In pre-contact times, Hawaiians enjoyed community living, where individuals shared sleeping spaces and living spaces as families. With a lack of motorized transportation, most travel required people to sleep out beneath the sky. We made do in nature’s many elements. Our intimate relationship with our Earth Mother, Papahānaumoku, and Sky Father, Wākea, granted us exemplary knowledge about navigating the land and utilizing it to survive. To sleep out on the land was to sleep in the bosom of our Mother, and since the dawn of time, humans have known no greater or more comforting rest...

      (pp. 133-140)

      I moved to Hawai‘i as a teenager, and have lived in many different neighborhoods—first in Wai‘anae for several years, later ‘Aiea, Hawai‘i Kai, and Kailua—and now in Honolulu. Each neighborhood I’ve lived in had its own unique subculture—all have been tight-knit. I knew my neighbors and they knew me. We watched each others’ houses and knew each others’ kids. If someone moved in or out of the neighborhood, we all noticed immediately. Newcomers were greeted, and information about them circulated through the neighborhood quickly.

      I have also worked in many capacities with victims of abuse and violence....

      (pp. 141-148)

      The intense partisan national debate over healthcare has, ironically, tended to obscure some of the history of efforts within the U.S. to provide it. During his first term as president, Richard Nixon, consistent with then-Republican Party ideas that the states rather than the federal government should take the lead in various aspects of social policy, advocated for expansion of healthcare coverage for “the rest” of the population. This movement followed up the creation of Medicaid and Medicare during the Johnson presidency. Alone among the major industrial countries of the world, the U.S. lacked some form of universal healthcare coverage, and...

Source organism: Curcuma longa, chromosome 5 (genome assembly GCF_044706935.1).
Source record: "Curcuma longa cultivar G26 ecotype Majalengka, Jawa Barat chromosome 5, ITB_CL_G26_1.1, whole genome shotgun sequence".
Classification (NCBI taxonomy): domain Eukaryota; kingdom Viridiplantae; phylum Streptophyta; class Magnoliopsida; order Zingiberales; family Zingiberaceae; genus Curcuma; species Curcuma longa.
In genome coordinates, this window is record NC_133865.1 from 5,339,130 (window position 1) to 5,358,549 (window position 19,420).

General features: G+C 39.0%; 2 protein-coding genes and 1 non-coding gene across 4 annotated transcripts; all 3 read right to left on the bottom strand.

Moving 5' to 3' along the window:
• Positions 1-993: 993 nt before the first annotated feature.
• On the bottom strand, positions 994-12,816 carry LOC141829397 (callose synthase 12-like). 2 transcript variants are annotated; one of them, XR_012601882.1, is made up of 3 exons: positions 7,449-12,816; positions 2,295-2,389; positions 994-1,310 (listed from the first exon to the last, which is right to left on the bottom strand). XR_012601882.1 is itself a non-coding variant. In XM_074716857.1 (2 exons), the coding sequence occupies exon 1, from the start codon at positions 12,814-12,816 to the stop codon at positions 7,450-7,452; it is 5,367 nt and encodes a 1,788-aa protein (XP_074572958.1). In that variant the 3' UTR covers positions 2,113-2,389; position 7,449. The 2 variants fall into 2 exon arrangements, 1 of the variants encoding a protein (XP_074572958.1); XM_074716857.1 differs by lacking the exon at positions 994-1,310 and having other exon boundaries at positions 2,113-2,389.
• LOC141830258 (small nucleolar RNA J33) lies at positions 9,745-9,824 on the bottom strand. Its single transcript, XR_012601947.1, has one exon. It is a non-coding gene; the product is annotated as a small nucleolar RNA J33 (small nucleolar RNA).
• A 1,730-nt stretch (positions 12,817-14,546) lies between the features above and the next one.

• ARTS
      (pp. 149-156)

      Can we imagine Hawai‘i without the arts? We would be living in a nonsensical, internally gray environment, with sounds of cars and jackhammers. Yet we are constantly challenged to make a case for keeping the arts at the core of our society. Yes, we are blessed with an extraordinary natural environment that deserves honor and protection, but the arts are a necessary part of healthy surroundings in our future.

      There are many wise kumu and kūpuna who speak eloquently about Hawaiian culture—how it is integral to life in Hawai‘i, central to its history, and essential for the survival of...

      (pp. 157-162)
      IAN LIND

      Hawai‘i joined the dismal revolution that has been sweeping the nation’s news business with this year’s sale of theHonolulu Advertiser, the state’s largest daily newspaper, to its smaller rival, theStar-Bulletin, and the planned merger of the two into a single publication. At the time of this writing, the deal is expected to result in the layoffs of several hundred newspaper employees, and a corresponding decline in the amount of original news reporting being delivered to island residents. Honolulu’s experience is, unfortunately, not unusual. More than 140 daily and weekly newspapers across the country stopped publishing in 2009 alone,...